2012 Jan Miss Leavitt's Stars & Variable Stars

George Johnson's book inspires discussion of an unsung astronomical hero

January 21, 2012
By Elizabeth Ramseyer for Stars at Yerkes News




“How she loved the clouds!”--as remembered by Annie Jump Cannon


How can a person be considered a computer?  The answer to that question and many more are found in the work of Henrietta Swan Leavitt.  Miss Leavitt's Stars by George Johnson served as the springboard for this discussion at the January 2012 Stars at Yerkes teacher workshop. 

It is sometimes wondered in our
Stars at Yerkes talks, what inspires someone to become an astronomer.  Since there are few first hand personal accounts from Henrietta Swan Leavitt herself, it is left to the readers of George Johnson’s book to make inferences from the wonderful collection of remembrances of Henrietta made by her colleagues at Harvard Observatory.  Annie Jump Cannon’s quote (written above) came at a time when Annie traveled to  the site of their telescope in Chile soon after Henrietta’s death.  Annie may have shared Henrietta’s love of the beauty of the deep skies that must have yet existed in their day.  This may have been her inspiration!

It was also wondered about Henrietta’s personality.   “Her sense of duty was strong...She was a devoted member of her intimate family circle, unselfishly considerate in her friendships...was possessed of a nature full of sunshine...” (S Bailey pg 28).  Further trust in Henrietta and her abilities was seen when the director of Harvard Observatory Edward Pickering shipped valuable plates across the country to be analyzed when Henrietta could not travel.  Clearly he respected her and her work.

The morning session also treated participants with the reflections on the life of a “computer” by Professor Rich Kron.  It was fascinating to hear of the similarities in both Katherine Gordon Kron's (Professor Kron’s mother) professional career as an astronomer and Henrietta’s!  This also helped solidify a picture of Henrietta and her work.


Stars at Yerkes teacher Elizabeth Ramseyer leads the workshop with describing the variability of stars.



After our book discussion, participants explored different ways to analyze variable stars.
  Stars at Yerkes teacher Kevin McCarron developed an analog version of the method by which Henrietta identified the variable stars.  Kevin took two separate images of a variable stars (sscyg) printing only black on white and the other white on black .  The white on black image was made into a transparency.  Overlay these two images and voila! ‘With dense swarms of stars, it was impossible to check each one...Align them just so , so they would cancel (the stars) out-except for those stars that changed brightness’ (page 30)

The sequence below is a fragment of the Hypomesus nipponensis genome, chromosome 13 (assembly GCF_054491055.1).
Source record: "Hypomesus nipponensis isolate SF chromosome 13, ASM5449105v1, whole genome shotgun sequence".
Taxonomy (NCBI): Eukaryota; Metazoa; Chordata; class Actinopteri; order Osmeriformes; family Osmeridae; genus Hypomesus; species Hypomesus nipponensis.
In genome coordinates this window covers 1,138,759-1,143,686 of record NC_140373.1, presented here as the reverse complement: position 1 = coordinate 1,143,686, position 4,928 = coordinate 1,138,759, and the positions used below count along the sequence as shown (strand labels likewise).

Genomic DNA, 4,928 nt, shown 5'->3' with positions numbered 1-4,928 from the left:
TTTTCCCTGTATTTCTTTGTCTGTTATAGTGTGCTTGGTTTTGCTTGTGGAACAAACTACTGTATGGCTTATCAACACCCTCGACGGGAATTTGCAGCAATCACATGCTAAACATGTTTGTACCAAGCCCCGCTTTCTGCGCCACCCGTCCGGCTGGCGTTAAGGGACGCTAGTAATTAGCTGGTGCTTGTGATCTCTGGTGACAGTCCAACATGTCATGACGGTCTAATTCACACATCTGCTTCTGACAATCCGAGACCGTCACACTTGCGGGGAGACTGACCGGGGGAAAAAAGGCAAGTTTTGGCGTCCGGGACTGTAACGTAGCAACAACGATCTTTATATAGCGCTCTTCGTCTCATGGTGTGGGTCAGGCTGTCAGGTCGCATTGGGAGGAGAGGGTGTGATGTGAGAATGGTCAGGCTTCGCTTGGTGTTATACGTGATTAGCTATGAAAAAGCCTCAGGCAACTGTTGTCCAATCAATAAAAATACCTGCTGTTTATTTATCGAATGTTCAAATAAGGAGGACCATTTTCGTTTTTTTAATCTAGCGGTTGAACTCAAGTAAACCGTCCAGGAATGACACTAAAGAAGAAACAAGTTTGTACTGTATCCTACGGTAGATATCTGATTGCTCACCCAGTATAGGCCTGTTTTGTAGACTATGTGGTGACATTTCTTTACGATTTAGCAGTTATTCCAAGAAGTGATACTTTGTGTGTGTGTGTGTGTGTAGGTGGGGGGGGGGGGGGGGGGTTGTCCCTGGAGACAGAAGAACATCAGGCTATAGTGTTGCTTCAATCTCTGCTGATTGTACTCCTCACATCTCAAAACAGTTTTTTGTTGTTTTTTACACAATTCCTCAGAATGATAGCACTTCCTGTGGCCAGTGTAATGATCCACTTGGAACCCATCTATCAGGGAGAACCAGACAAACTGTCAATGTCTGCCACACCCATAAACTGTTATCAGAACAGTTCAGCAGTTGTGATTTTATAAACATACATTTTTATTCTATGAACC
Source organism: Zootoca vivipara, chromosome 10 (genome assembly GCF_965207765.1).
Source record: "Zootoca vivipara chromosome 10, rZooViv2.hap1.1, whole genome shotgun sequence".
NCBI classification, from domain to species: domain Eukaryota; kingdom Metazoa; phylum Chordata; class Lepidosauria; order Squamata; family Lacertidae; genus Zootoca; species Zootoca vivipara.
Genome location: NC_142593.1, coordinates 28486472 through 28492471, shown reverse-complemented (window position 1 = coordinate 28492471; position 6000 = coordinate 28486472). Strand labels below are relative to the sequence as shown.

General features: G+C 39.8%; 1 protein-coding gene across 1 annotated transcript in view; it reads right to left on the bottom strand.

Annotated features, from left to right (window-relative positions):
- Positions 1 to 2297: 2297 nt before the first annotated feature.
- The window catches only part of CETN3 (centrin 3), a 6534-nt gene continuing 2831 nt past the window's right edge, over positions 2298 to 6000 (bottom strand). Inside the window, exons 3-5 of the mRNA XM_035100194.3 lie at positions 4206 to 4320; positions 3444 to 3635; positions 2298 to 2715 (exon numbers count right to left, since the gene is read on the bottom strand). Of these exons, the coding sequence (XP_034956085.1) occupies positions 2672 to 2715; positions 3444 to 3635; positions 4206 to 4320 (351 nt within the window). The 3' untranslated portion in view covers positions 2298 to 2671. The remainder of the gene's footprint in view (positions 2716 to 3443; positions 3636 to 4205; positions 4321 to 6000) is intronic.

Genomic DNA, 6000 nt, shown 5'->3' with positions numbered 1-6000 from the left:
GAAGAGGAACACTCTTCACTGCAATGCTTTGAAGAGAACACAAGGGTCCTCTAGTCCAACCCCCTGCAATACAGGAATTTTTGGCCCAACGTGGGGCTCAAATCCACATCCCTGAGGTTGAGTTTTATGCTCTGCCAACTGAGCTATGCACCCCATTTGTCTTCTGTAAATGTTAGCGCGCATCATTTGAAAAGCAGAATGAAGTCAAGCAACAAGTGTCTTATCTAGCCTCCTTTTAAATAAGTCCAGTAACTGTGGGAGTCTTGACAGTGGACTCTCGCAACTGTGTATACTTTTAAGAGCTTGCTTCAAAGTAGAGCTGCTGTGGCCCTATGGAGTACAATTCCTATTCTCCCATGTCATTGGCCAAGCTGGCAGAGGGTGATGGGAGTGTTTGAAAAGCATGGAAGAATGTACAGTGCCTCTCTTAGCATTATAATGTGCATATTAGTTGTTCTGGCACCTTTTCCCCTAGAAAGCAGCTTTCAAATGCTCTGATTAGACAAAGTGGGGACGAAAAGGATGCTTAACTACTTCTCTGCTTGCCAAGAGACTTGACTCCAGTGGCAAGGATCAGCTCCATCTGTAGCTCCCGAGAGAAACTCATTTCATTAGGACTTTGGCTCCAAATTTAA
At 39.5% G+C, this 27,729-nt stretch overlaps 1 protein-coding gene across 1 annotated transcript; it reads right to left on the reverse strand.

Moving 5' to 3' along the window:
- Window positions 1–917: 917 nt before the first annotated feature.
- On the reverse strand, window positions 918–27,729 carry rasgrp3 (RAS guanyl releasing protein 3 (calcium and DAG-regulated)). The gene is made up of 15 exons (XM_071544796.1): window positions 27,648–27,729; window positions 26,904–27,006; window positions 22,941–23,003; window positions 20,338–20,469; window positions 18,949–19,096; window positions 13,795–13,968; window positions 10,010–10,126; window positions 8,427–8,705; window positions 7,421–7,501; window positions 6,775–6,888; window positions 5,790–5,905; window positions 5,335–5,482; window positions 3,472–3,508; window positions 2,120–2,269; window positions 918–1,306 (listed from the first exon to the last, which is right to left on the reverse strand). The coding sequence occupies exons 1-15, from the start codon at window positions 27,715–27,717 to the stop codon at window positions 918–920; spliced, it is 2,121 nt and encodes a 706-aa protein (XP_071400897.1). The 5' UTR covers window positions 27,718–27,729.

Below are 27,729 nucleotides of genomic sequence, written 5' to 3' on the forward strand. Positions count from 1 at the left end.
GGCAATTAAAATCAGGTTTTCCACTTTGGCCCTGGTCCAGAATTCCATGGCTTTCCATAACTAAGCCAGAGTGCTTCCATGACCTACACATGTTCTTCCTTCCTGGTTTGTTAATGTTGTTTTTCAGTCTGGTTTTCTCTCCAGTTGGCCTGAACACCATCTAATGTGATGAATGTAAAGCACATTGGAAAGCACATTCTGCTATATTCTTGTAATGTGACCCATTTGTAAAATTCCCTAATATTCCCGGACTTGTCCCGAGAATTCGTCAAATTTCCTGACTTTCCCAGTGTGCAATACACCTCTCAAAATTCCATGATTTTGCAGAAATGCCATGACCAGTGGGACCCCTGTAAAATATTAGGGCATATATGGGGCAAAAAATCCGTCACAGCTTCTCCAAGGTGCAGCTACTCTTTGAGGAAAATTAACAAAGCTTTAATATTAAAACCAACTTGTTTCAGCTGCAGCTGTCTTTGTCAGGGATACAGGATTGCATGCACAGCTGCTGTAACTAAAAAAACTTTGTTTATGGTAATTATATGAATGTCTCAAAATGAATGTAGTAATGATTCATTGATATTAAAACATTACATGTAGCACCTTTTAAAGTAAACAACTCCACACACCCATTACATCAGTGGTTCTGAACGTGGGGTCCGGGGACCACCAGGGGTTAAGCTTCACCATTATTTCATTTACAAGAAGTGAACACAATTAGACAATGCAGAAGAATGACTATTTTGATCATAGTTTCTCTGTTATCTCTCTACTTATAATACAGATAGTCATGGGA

Next, we upgraded this analog experience by using a digital image processor



After lunch, teachers were given an excellent tour of the plate vault by Yerkes Observatory Director, Professor Kyle Cudworth. The images here are photos of NGC 6397 on glass plates, one of which was created using the Bruce 24 inch telescope in Chile.  The close up view of NGC 6397 (as seen through the magnifier) was taken with the 13” telescope that was in Arequipa, Peru during Henrietta Leavitt's time.  The notion of how the glass plates taken in these mountains, transported by mule, shipped by boat and rail to the "computer's" lab is truly incredible!

To wrap up the day, Stars at Yerkes teacher Rich DeCoster taught us how to make a light curve using Afterglow.  Using data taken with the Skynet network of robotic telescopes, Rich showed how the period of variability of stars can be determined by any student and their teacher.  

The workshop concluded describing the main astronomical impact of Henrietta Leavitt’s work, with a presentation of the Cosmological Distance Ladder. Without the
countless hours of tireless work and the analysis of that data by Leavitt and the "computers, we would not know now that we live in a vast universe, and that our galaxy is but one of many.



For a brief overview of Leavitt's work, view this video:  The Cephids

This site summerizes Leavitt's work and has a nice visual example of this:
  Cephids and the Distance to the LMC.

Link to access Subaru Makali'i software:  http://makalii.mtk.nao.ac.jp/

Stars at Yerkes book talk recommended selection:
  Johnson, George (2006). Miss Leavitt's Stars. W. W. Norton & Company, Incorporated. ISBN 0393328562


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